Removing barriers the key to healthy fish stocks

Many of our native fish species need to migrate between freshwater and the ocean to breed.

But stocks of local favourites such as barramundi and mangrove jack plummet if juveniles fail to make it past the many barriers they face on their journey, such as dams, weirs and weed chokes.

Later this month, World Fish Migration Day will highlight the importance of maintaining waterways without barriers, and NQ Dry Tropics is holding its own celebration in Ayr on Saturday 21 April at Kalamia Creek, Ayr. This family event runs from 8.30am to midday opposite Kalamia State School on Lilliesmere Road.

NQ Dry Tropics Senior Project Officer, Scott Fry, explained that the event will focus on the native species that we love to fish.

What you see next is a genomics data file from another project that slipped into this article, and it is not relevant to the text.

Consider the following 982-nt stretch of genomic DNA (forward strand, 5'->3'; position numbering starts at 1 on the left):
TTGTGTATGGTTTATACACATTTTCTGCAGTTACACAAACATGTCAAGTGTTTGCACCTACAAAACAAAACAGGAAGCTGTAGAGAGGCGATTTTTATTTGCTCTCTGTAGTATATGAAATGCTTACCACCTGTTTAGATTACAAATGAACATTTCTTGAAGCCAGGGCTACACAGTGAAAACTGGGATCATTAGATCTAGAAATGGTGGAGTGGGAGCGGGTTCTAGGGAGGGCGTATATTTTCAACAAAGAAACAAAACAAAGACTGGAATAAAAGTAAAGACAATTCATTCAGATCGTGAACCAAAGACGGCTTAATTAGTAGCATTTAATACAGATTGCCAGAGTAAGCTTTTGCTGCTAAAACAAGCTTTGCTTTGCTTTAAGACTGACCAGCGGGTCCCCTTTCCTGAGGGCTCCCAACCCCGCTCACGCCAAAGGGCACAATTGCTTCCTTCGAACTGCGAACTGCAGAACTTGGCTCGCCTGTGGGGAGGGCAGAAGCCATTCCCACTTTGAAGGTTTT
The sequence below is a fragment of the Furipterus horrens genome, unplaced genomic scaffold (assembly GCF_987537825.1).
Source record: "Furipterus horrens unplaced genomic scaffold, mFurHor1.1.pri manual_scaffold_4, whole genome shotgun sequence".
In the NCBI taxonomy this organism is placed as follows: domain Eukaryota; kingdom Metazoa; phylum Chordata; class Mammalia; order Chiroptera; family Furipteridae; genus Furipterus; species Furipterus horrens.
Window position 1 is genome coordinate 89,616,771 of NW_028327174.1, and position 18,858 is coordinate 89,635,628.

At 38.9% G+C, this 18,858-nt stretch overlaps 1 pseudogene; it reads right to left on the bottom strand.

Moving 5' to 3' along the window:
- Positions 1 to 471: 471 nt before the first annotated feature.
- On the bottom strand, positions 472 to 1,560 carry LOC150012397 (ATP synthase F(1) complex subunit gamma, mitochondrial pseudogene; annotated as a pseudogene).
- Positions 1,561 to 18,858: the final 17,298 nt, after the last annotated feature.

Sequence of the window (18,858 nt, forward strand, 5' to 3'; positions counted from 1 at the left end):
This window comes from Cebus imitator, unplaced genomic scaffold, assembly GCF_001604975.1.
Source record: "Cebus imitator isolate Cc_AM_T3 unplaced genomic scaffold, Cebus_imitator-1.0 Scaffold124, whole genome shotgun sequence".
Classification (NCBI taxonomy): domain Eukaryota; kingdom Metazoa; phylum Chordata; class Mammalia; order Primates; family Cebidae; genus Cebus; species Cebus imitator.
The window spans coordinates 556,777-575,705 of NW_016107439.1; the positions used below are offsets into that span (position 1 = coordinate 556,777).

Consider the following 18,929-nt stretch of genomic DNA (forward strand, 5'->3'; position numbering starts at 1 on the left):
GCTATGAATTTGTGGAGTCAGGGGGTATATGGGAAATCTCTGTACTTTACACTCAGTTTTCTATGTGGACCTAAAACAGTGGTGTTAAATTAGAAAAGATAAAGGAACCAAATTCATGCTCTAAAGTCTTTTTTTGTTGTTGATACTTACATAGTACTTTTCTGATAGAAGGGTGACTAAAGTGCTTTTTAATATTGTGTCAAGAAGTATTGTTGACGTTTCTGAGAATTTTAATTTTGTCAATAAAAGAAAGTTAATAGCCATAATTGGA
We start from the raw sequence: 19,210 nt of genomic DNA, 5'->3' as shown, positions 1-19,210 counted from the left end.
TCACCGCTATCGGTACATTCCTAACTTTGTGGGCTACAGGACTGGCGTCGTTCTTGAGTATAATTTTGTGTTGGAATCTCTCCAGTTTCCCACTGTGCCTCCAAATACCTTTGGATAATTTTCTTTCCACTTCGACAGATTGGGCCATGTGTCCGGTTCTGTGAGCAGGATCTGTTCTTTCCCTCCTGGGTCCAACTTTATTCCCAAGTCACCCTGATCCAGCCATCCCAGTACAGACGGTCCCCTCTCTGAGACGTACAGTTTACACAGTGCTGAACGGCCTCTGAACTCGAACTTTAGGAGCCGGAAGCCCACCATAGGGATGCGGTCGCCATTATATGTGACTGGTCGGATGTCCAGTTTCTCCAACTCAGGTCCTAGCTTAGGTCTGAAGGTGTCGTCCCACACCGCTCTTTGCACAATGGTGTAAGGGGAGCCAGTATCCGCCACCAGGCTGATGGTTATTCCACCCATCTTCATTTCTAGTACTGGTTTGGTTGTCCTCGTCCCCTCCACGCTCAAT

“We will be explaining how they migrate, and the critical role that wetlands and trees play in keeping them healthy and providing habitat”, Mr Fry said.

“There will be lots of chances to get involved and help boost fish stocks, including a barra fingerling release and tree planting on the creek banks.

“It’s a free event, and everyone who attends will go into a draw to win a fishing trip for four with Aussie Barra Charters.

“We also have Fish and Boat magazine on board, and they will be giving away hats and t-shirts,” he said.

Mr Fry said that improving fish migration was a key focus of the NQ Dry Tropics project he is managing – the Reef Rescue Systems Repair Project, funded through the Australian Government’s Reef Program.

“Since 2013, NQ Dry Tropics has partnered with Lower Burdekin Water, Burdekin Shire Council and local landowners to remove weeds, plant trees, rehabilitate wetlands, and install fishways at Sheepstation Creek and Lilliesmere Lagoon.”, he said.

“The fishways include areas for the fish to rest as they swim against the flows”, he added.